Scoliosis Screening: What to Expect

Published: August 30, 2016

By Krishn M. Sharma, MD

Summer is almost over and it will soon be time to head back to school.  That means new teachers, homework, and for some kids... scoliosis screening.

Scoliosis is an abnormal curvature of the spine. It’s often described as a C- or S- shaped curve and may involve the upper back, lower back, or a combination of both. While there is a genetic component to scoliosis, there are other causative factors that are not completely understood, including hormonal, biochemical, and mechanical. Screening started back in the 1970’s and for numerous reasons, it is not standard of care in all regions.

What should you expect IF your child is screened? Screening is based on observation. Screeners look for asymmetry of the shoulders or waist, prominence of the shoulder blades or ribs, leaning to one side, or if the head is not centered over the pelvis. The Adam’s Forward Bend Test is usually performed as well. Children and adolescents are asked to stand straight and tall followed by bending forward at the waist while the spine is evaluated. The examiner looks for one side of the back to be higher then the other or if there is any other asymmetry. A scoliometer may be used to help determine severity of the curve. If any of these findings are present your child may be referred for further evaluation with a specialist, usually an orthopedic surgeon.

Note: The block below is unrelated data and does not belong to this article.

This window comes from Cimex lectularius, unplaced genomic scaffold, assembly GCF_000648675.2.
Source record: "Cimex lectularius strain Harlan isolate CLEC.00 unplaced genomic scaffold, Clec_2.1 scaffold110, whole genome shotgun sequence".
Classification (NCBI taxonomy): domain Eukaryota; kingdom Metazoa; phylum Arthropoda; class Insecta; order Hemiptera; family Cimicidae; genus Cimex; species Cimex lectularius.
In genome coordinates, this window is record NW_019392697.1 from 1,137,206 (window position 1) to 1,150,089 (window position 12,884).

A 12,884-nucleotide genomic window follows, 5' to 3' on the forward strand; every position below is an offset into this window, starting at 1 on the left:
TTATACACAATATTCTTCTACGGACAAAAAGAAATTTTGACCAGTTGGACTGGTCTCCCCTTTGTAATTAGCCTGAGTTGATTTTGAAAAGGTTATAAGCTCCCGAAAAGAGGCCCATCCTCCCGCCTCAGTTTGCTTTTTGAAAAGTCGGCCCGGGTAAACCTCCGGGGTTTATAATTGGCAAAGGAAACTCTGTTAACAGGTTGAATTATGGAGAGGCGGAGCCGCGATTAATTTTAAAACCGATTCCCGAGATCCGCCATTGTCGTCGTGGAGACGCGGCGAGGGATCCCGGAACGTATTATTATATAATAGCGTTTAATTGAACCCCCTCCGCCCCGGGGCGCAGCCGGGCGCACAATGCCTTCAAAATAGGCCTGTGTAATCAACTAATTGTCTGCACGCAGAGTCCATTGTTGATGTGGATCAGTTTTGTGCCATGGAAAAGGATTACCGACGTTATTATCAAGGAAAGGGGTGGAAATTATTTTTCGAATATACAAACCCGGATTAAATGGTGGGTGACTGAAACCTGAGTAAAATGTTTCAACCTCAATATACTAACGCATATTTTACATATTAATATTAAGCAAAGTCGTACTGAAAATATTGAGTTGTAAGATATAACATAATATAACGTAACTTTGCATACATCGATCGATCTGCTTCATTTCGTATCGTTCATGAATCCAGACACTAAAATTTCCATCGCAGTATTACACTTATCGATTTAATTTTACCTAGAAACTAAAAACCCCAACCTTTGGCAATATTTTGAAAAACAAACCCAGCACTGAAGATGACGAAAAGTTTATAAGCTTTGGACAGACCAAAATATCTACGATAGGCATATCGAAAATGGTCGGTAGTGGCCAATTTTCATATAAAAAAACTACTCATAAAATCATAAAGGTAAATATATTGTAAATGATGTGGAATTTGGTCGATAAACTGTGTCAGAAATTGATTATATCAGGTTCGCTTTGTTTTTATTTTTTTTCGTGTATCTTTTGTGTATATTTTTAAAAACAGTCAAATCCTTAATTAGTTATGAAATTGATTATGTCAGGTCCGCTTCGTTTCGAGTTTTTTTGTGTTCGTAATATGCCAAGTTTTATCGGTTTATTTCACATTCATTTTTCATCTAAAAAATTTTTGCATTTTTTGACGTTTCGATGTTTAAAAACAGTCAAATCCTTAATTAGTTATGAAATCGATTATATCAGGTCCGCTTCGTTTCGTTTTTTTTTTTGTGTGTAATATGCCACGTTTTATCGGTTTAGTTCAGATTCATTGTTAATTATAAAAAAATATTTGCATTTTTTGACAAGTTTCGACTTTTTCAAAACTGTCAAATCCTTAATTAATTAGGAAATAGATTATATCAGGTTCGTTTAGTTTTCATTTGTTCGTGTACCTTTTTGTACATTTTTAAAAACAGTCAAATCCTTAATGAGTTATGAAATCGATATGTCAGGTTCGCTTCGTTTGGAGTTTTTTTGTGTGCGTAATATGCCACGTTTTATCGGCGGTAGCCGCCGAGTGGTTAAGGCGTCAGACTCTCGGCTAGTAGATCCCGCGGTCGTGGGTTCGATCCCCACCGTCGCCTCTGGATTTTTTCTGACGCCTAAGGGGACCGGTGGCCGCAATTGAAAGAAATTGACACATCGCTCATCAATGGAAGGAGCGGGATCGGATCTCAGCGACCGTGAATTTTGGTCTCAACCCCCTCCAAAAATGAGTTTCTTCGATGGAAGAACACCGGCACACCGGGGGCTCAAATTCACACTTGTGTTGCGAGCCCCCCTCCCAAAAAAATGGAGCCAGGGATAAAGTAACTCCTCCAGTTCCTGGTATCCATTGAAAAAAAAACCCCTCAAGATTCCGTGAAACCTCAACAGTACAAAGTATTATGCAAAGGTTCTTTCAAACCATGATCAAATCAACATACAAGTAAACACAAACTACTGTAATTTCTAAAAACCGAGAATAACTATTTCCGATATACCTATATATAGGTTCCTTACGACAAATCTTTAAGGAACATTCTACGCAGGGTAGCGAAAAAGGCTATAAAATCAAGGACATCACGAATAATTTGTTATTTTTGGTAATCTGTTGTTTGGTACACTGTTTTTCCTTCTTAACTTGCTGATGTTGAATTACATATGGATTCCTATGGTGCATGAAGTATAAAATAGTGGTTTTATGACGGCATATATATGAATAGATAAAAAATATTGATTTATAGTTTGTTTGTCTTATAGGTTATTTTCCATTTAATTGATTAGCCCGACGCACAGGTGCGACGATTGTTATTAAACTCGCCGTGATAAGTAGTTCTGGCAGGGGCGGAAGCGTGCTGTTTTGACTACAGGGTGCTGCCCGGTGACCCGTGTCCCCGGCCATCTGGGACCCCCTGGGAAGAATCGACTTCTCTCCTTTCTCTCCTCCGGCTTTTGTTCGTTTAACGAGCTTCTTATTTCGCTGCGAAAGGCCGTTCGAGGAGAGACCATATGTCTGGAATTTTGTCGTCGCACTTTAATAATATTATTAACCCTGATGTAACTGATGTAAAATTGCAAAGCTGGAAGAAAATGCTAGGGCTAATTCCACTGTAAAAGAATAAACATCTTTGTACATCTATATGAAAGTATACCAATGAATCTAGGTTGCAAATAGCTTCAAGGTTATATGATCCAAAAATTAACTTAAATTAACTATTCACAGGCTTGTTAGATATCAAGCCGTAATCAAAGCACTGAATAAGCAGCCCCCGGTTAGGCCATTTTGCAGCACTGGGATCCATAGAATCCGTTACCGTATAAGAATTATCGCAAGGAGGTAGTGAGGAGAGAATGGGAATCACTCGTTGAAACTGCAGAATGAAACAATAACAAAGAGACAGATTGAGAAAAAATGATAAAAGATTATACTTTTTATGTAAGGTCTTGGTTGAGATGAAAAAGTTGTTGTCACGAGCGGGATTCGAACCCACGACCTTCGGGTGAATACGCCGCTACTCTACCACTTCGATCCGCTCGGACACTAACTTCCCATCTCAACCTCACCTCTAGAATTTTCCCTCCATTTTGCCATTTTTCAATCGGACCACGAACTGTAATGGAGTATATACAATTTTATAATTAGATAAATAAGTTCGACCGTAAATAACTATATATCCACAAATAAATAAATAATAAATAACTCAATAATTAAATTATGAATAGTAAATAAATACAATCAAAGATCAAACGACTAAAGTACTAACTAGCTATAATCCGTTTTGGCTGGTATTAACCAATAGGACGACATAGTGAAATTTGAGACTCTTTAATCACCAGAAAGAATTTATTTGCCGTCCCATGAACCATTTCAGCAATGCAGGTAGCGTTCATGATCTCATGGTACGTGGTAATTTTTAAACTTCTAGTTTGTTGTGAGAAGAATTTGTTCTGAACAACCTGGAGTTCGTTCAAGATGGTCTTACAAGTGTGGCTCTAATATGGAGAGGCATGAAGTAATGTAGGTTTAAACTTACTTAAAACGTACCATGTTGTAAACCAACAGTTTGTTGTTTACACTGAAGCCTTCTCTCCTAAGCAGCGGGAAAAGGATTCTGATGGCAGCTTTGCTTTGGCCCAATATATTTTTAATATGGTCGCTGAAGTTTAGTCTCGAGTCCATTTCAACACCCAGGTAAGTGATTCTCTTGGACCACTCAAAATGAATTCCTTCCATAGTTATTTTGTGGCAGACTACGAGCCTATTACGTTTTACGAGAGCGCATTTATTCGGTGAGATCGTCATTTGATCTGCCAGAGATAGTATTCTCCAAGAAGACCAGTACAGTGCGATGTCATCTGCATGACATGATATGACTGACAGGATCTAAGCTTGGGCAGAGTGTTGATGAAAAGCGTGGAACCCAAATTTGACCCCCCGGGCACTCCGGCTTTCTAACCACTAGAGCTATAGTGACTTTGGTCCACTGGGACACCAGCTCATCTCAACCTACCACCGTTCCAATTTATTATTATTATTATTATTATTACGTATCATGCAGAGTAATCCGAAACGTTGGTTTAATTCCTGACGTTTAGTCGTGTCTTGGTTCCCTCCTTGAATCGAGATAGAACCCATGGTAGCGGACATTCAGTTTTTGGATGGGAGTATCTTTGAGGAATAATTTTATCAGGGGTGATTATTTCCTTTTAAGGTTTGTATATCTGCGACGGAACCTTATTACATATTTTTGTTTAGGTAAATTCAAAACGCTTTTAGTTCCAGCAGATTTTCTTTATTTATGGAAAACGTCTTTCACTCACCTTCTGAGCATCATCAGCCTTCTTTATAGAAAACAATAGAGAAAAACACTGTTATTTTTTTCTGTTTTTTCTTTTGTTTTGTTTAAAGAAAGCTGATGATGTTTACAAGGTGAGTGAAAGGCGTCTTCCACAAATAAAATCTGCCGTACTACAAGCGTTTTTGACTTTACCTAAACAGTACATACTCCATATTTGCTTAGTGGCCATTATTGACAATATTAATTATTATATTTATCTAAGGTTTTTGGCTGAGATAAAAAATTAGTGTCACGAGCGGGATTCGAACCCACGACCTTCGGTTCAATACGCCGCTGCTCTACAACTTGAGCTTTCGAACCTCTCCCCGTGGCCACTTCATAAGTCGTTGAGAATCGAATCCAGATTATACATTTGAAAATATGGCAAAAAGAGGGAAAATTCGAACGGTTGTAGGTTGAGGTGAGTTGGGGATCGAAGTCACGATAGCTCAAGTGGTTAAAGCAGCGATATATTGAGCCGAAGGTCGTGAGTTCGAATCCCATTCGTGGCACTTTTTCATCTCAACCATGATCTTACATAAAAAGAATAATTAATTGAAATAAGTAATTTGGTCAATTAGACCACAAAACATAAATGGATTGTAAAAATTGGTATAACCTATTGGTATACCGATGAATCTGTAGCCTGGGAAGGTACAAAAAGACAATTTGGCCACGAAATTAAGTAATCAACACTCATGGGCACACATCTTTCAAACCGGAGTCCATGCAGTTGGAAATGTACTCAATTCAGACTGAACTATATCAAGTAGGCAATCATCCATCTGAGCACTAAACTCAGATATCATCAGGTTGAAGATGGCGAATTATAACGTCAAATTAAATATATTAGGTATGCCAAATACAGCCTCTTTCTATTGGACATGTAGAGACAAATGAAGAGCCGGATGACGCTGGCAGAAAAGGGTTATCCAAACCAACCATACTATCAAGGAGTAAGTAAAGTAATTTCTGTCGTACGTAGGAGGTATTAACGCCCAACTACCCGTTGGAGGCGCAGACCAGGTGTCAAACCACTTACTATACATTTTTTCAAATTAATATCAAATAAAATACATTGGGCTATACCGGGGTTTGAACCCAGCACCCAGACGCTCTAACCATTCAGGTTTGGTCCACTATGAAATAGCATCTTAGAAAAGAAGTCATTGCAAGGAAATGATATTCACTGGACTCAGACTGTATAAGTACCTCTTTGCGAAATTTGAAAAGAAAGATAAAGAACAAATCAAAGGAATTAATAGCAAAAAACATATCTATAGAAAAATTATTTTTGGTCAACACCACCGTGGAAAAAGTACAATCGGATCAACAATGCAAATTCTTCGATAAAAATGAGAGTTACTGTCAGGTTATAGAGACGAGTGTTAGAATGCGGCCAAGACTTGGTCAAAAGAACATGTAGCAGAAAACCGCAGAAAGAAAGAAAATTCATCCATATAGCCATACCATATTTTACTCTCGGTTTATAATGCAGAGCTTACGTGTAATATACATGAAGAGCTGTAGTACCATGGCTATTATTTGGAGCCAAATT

The specialist will evaluate your child further and most likely order an x-ray of the spine. Scoliosis is definitively diagnosed with an x-ray and the degree of curvature can be measured. Treatment depends on several factors including, but not limited to, the age of the child, degree of curvature and skeletal maturity. Treatment options that have been studied and have scientific basis include observation, bracing, and surgery. There are other less conventional methods including Schroth physical therapy and yoga but these have not been extensively studied. Your specialist can discuss the pros and cons of treatment in detail.

For more information contact your local orthopedic surgeon with expertise in scoliosis.

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